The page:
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The high altitude flight test began much like previous Starship flights of SN8 as well as SN9, with much anticipation, a few delays, and thankfully a successful take off.

Early in the day SN10 had a launch attempt, but the computer stopped the countdown just before lift-off because the thrust of a raptor engine slightly exceeded the allowable limit.

The team did a few evaluations, and later decided that the engines were good to go, ready for a second attempt.

Close-up view of Starship exhaust. source: SpaceX

Launch delays have occurred quite often leading up to the previous launches of both Starship prototypes as well as Falcon 9 Starlink missions.

Purpose of Starship SN10 test flight:

The goal of the SN10 test flight is to launch and fly to an altitude of 10 km while gathering data on how well the flaps function to control the vehicle while it is horizontal.

According to SpaceX’s website:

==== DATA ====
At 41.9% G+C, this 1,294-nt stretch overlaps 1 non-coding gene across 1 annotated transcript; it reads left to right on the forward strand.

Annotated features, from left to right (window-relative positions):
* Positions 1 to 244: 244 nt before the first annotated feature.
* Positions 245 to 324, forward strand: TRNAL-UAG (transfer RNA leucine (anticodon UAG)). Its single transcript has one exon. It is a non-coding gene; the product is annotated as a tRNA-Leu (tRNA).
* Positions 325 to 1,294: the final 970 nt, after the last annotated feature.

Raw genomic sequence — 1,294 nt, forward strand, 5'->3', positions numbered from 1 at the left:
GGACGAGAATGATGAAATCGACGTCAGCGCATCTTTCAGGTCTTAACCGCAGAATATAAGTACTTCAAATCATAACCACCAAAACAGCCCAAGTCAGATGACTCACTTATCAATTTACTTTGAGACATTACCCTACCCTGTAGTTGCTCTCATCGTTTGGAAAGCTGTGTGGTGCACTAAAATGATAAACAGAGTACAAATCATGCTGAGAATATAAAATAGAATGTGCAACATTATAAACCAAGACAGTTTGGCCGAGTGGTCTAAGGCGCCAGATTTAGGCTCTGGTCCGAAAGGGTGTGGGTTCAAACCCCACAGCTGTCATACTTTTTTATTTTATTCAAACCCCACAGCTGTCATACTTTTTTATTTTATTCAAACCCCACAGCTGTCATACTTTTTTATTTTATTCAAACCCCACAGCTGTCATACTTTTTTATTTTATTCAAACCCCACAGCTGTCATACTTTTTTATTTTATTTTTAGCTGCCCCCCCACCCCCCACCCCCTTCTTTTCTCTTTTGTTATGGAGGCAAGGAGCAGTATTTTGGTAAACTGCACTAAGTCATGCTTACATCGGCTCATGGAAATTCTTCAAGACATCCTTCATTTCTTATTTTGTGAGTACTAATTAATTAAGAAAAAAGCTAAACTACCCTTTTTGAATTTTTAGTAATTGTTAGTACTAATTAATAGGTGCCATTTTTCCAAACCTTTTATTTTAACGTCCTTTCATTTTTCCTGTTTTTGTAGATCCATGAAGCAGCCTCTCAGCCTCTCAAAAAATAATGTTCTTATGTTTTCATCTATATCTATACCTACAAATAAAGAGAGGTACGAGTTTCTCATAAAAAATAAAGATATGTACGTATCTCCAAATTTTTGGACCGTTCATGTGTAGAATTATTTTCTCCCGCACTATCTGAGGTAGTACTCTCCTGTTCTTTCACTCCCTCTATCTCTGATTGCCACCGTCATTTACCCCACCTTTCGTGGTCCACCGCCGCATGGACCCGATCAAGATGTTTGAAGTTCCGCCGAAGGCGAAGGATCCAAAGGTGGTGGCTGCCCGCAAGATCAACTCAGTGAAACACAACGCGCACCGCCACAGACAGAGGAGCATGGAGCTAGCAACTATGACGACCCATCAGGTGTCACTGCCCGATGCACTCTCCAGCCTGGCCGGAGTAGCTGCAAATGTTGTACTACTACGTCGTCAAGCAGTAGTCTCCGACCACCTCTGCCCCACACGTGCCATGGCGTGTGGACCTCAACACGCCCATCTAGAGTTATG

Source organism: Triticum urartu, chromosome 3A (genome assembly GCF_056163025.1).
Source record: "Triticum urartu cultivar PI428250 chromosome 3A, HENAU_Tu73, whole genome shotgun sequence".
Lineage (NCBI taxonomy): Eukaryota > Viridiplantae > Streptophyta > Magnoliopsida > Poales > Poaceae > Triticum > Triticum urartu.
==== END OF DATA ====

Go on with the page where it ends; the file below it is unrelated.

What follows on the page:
“A controlled aerodynamic descent with body flaps and vertical landing capability, combined with in-space refilling, are critical to landing Starship at destinations across the solar system where prepared surfaces or runways do not exist, and returning to Earth. This capability will enable a fully reusable transportation system designed to carry both crew and cargo on long-duration, interplanetary flights and help humanity return to the Moon, and travel to Mars and beyond.”

The rockets SpaceX is using for these test flights are not built to carry humans (yet) – they are very much prototypes built to be used as test vehicles.

During flight, SN10 engines shut down sequentially. The purpose of the engine shutdown is to reduce thrust, slow the rocket down, so that it doesn’t go higher and about 10 km as planned. Starship was not planning to enter orbit or reach higher altitudes.

Three raptor engines were intentionally shut off one by one and Starship was at one point accelerating vertically on just one engine.

As it reached apogee, peaking at around 10 km altitude, Starship hovered in equilibrium, where the engine thrust force was equal to the force of gravity.

Apogee is the point at which an object (such as a moon, satellite, or in this case, Starship) is furthest from Earth.